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Getting Things Done with Your Mac
Pages: 1, 2

Getting Things Done with Quicksilver

If you haven't heard of Quicksilver already, it's about time you discovered it.

This much-praised, free application lets you launch files and documents in an instant, without having to ferret around in the Finder looking for them.

Simply by hitting the key combo of your choice (usually Command+Space), you call up a little input box into which you type the name of whatever it is you want to use. Quicksilver swiftly narrows down your options to a handful of files and, with eerie Google-like accuracy, tends to have the one you want at the top of the list.

But Quicksilver is way more than just a launcher. It has modules for accessing your email contacts, your web browser bookmarks—even names inside your Address Book database. In short, it lets you find and manipulate almost any kind of data you can think of.

Once you start using Quicksilver (or one of its competitors—several are available and Mac DevCenter carried a comparison article on them last year), you'll find it very hard to go back.

This one little anecdote speaks volumes: Over the Christmas holidays, when I had to spend some time using my mother's Windows PC, I was constantly hitting Alt+Space to call up apps and files, and constantly feeling frustrated that doing so didn't result in anything happening. My fingers do Command+Space without my thinking about it; the movement is a central and constant part of my normal working day.

How does this help you get things done? It speeds up lots of minor little processes that get in the way of doing real work.

Say you're writing a document that needs to have images dropped into it. There are plenty of microtasks (open your chosen editor, open the file if it already exists, browse to your pictures folder and find the correct image, drop it into the current document) that can be hugely sped up with a tool like Quicksilver.

The less time you spend on microtasks, the more time you have for the important stuff: writing the words, or answering the emails, or making the calls you have to make.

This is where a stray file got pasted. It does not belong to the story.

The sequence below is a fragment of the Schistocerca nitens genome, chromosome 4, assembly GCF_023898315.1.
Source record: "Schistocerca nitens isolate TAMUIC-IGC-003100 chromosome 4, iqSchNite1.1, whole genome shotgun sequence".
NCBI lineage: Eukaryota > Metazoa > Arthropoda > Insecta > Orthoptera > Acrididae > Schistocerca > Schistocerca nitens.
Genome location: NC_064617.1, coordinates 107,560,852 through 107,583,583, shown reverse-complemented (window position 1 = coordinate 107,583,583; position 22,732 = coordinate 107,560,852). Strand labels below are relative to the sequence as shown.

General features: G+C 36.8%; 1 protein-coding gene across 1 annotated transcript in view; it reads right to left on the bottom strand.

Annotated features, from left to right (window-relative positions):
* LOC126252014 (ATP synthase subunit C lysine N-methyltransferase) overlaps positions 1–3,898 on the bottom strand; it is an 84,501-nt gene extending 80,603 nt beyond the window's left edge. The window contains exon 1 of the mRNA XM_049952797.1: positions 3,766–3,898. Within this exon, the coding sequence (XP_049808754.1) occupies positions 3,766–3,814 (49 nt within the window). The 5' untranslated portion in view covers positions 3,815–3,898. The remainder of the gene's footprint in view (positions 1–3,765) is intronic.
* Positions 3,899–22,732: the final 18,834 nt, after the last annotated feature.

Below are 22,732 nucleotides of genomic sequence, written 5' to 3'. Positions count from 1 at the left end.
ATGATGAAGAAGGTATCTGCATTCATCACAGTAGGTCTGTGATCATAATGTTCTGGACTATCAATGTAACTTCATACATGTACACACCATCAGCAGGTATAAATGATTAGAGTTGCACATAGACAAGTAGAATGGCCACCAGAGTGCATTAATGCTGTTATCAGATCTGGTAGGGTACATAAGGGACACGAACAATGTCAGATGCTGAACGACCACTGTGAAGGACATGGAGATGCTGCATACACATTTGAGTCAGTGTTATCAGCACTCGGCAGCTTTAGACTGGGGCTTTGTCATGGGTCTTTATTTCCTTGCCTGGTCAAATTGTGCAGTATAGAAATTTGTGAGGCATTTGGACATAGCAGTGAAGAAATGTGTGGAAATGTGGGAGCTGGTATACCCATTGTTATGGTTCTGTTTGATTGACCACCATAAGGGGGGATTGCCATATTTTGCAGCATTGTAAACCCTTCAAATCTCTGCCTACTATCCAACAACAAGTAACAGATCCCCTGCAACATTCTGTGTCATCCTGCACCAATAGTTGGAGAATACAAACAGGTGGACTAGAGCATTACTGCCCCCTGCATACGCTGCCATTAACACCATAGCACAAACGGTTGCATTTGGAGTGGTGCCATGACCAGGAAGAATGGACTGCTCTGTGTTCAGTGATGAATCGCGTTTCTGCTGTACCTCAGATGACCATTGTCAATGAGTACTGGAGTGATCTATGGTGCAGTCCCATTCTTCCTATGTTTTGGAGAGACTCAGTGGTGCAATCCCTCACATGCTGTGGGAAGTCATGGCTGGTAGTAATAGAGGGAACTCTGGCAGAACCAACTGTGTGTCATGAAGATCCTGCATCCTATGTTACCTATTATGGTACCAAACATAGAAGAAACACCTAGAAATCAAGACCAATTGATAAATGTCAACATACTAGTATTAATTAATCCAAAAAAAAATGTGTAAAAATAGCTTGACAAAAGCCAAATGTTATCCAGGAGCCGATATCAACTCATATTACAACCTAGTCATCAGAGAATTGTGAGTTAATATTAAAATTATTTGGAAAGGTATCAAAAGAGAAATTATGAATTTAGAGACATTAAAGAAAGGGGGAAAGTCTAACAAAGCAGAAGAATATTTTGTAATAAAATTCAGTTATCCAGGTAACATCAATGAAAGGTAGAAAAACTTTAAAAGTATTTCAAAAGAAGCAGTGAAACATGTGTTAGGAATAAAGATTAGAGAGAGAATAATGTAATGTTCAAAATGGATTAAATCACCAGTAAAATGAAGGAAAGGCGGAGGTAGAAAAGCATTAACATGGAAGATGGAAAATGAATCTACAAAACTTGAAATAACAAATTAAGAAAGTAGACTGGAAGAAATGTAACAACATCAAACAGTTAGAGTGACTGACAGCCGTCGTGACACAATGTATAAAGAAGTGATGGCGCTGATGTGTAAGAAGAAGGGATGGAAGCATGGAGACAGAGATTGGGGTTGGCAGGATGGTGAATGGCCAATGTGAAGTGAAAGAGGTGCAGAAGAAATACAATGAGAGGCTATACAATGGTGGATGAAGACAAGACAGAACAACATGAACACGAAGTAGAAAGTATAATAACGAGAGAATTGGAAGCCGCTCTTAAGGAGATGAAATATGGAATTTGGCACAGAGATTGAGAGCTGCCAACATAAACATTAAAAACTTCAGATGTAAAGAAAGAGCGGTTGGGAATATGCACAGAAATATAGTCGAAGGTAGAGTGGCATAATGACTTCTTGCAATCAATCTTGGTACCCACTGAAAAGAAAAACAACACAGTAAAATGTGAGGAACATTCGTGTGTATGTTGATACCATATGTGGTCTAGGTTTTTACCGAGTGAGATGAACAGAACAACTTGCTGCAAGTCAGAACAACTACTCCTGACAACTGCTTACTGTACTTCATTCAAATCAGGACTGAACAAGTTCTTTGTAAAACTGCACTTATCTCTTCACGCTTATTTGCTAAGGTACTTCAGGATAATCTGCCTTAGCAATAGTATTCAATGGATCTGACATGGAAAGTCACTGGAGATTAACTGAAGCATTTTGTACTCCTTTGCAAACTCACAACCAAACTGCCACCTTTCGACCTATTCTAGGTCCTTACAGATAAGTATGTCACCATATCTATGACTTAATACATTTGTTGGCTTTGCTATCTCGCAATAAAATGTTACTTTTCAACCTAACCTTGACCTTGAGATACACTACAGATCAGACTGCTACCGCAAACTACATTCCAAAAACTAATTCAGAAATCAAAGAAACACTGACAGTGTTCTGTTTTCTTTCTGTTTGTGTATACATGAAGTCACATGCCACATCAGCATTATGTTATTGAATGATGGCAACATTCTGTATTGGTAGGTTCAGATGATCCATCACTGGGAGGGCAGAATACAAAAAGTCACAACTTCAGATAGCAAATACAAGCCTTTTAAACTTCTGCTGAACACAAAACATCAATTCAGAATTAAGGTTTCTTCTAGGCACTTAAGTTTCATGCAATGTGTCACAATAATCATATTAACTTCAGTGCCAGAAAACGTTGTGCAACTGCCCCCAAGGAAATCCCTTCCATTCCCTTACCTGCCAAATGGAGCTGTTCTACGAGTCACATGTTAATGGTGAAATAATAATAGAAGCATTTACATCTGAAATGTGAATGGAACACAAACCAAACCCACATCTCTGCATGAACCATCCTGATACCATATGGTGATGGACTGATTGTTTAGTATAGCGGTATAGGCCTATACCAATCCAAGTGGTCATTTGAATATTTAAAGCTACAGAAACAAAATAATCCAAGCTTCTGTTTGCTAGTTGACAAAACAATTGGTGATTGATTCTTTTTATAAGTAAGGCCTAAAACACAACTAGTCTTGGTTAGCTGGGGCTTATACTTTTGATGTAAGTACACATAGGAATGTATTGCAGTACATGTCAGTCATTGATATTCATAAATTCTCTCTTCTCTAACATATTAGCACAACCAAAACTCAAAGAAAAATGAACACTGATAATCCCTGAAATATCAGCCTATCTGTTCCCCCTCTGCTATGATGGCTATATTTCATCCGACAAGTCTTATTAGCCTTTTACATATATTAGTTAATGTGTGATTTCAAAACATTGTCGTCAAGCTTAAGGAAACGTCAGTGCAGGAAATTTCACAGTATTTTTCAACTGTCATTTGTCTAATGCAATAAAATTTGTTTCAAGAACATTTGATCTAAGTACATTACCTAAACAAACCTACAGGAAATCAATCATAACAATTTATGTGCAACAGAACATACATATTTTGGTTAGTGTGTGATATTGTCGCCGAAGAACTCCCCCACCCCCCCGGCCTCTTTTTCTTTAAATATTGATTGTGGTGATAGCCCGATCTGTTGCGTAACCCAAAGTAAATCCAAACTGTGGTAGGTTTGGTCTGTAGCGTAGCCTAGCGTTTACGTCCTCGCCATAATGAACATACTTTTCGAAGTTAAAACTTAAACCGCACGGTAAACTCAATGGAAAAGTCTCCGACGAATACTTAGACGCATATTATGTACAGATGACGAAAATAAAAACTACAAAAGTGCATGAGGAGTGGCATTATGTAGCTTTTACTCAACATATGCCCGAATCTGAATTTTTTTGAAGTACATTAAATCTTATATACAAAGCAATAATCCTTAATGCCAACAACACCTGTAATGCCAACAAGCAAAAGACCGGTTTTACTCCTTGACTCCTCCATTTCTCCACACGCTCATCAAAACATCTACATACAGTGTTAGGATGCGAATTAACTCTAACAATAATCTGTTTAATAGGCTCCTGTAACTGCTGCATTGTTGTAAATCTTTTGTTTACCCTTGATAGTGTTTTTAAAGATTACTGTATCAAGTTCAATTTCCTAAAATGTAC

Merlin Mann says of Quicksilver: "It's one of the two things (the other is HumaneText/Markdown) that I couldn't live without, full stop."

Getting Things Done with Your Memory

It's been quite a while since the publication of my Outboard Brains for Mac OS X article, which took an all-too-brief look at some of the apps available for keeping an electronic record of the thoughts in your head.

Some of those apps have changed a lot since then; there's a great many of them for you to try, some veering towards the outliner way of doing things, others leaning toward wiki technology. Suffice to say, my opinions have changed too. I no longer use StickyBrain but have switched to Notational Velocity as a means of storing information.

Just in the last week, in the course of researching this article, I've been very taken with the abilities of a little application called DEVONnote. It offers excellent editing and writing tools wrapped in a convenient and slick outliner. DEVONnote and DEVONthink users have been talking about using these apps for GTD; it's worth reading their comments to learn about their experiences.

There are many other software recommendations from GTD freaks. Obviously we can't list them all (we'd never finish), but here's a selection.

One of these is Life Balance, a cross-platform application for creating to do lists and outlines.

What distinguishes Life Balance is the built-in system for assigning priorities. Each new task is given a priority using a simple slider; move it one way for something essential, another way for something that can wait.

Life Balance looks at all these competing demands on your time and works out what needs to be done when; it also offers simple pie charts so you can monitor your progress and see what has been completed on time and what has been left to rot in the pile.

Merlin Mann makes extensive use of Entourage (though he uses Mail as well) and has documented some of his uses for it on his 43 Folders site. One of the most interesting ideas is about linking simple text files (funny how they keep cropping up—simplicity matters to organized minds) to tasks, events, or contacts within Entourage. Thanks to Quicksilver, adding to those text files can be incredibly swift and simple. The result? The geek-like appreciation of text files combined with the boss-pleasing calendar functions in one of Microsoft's best-known Mac products.